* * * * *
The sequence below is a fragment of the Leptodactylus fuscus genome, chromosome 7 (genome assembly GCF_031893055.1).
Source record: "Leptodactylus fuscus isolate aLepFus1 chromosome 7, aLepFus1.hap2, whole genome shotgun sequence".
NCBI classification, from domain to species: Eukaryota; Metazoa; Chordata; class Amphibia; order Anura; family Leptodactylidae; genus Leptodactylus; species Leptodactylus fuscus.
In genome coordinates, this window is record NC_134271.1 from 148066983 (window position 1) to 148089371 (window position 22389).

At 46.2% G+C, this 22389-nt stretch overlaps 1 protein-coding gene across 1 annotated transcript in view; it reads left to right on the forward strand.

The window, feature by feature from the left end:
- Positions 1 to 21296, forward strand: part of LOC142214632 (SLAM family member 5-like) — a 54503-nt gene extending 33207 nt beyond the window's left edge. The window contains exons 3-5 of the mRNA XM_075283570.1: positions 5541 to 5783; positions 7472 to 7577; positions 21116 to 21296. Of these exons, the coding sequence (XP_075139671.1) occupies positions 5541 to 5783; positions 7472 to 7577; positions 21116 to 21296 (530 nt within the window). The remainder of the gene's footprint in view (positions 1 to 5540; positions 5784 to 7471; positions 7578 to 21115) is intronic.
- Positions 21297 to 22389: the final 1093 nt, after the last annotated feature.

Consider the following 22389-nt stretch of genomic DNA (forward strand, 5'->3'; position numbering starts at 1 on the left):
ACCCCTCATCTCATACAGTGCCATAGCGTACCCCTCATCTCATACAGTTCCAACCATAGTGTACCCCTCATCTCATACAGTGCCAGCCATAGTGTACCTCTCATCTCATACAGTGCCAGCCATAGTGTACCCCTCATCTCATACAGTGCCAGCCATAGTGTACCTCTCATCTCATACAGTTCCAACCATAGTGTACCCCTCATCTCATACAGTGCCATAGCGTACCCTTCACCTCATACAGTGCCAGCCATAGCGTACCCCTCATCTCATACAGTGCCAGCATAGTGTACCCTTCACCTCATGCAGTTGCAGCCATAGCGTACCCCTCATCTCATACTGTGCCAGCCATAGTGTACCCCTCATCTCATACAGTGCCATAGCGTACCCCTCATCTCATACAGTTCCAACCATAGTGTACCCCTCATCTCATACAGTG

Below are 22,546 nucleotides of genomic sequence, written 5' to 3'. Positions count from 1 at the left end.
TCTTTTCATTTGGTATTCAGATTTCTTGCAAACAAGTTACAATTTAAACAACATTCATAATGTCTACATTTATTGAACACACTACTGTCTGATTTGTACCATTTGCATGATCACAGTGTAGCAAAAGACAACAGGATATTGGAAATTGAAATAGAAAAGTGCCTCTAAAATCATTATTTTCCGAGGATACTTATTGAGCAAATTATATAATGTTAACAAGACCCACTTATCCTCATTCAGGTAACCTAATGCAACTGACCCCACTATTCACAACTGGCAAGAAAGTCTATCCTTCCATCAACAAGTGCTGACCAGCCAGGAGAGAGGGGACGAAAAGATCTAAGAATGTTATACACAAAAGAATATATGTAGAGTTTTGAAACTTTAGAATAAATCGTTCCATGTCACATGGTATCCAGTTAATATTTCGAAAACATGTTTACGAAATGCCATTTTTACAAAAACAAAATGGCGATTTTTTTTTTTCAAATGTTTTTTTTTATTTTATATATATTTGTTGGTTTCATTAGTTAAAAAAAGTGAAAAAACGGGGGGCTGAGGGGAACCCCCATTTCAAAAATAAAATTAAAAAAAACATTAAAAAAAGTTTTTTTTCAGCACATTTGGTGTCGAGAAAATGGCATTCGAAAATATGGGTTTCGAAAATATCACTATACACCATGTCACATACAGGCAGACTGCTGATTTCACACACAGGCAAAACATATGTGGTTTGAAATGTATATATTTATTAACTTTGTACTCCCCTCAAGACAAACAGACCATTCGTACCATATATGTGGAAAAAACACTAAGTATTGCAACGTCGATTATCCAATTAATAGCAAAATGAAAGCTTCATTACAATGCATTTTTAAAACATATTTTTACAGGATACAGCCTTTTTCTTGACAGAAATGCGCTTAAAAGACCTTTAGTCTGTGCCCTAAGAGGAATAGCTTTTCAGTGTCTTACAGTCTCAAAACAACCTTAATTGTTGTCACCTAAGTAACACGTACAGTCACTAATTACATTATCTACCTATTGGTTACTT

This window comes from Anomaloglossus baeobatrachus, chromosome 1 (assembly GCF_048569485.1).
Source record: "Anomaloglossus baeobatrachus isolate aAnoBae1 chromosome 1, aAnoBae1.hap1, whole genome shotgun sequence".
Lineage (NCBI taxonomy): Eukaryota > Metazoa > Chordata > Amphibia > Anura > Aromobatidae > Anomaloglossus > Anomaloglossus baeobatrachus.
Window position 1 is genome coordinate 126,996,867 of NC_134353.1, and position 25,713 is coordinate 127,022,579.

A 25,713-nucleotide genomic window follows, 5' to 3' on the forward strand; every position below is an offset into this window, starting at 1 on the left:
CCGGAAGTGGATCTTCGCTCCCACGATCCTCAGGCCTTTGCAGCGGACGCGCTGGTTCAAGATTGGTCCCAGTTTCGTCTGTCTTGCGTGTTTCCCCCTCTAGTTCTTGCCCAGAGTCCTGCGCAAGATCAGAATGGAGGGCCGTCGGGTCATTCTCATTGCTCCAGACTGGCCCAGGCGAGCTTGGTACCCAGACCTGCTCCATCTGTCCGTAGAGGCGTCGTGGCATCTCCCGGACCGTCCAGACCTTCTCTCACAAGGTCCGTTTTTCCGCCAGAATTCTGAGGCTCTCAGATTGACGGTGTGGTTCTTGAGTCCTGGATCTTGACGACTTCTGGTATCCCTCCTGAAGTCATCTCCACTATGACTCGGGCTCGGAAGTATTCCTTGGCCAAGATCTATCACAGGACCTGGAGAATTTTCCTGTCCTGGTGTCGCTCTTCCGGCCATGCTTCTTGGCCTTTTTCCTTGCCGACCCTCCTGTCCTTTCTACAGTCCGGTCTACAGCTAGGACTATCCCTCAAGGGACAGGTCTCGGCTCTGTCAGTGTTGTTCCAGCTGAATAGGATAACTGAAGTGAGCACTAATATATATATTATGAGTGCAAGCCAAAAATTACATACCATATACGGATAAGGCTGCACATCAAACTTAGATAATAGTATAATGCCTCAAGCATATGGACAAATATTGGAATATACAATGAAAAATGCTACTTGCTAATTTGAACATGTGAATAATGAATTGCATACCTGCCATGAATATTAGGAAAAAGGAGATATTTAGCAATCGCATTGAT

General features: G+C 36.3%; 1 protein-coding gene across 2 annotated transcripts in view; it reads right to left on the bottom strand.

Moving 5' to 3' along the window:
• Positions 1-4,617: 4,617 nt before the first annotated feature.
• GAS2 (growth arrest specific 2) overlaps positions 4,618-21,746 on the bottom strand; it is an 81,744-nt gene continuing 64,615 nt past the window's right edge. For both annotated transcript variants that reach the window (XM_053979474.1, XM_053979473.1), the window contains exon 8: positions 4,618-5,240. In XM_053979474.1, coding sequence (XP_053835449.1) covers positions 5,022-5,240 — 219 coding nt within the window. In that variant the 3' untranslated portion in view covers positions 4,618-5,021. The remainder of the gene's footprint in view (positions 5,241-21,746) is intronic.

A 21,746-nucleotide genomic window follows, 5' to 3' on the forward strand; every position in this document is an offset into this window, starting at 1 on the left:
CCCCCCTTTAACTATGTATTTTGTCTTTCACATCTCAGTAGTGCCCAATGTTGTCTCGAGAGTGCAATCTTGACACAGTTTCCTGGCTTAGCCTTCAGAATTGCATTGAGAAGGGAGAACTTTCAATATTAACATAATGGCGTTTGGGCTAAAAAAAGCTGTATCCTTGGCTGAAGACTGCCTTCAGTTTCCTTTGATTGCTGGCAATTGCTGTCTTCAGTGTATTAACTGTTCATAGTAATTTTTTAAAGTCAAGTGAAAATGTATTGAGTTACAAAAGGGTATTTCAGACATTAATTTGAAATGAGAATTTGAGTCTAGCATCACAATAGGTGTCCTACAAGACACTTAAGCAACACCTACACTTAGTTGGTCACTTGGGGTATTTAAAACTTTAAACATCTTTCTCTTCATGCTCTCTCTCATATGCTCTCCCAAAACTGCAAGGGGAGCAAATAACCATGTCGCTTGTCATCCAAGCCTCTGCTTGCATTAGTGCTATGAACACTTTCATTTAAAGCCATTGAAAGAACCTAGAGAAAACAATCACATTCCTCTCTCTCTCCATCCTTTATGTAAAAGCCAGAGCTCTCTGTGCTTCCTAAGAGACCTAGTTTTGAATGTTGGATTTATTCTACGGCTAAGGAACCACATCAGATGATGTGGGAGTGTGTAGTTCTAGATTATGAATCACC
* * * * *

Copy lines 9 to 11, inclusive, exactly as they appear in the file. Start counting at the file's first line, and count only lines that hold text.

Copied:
Consider the following 22389-nt stretch of genomic DNA (forward strand, 5'->3'; position numbering starts at 1 on the left):
ACCCCTCATCTCATACAGTGCCATAGCGTACCCCTCATCTCATACAGTTCCAACCATAGTGTACCCCTCATCTCATACAGTGCCAGCCATAGTGTACCTCTCATCTCATACAGTGCCAGCCATAGTGTACCCCTCATCTCATACAGTGCCAGCCATAGTGTACCTCTCATCTCATACAGTTCCAACCATAGTGTACCCCTCATCTCATACAGTGCCATAGCGTACCCTTCACCTCATACAGTGCCAGCCATAGCGTACCCCTCATCTCATACAGTGCCAGCATAGTGTACCCTTCACCTCATGCAGTTGCAGCCATAGCGTACCCCTCATCTCATACTGTGCCAGCCATAGTGTACCCCTCATCTCATACAGTGCCATAGCGTACCCCTCATCTCATACAGTTCCAACCATAGTGTACCCCTCATCTCATACAGTG

Below are 22,546 nucleotides of genomic sequence, written 5' to 3'. Positions count from 1 at the left end.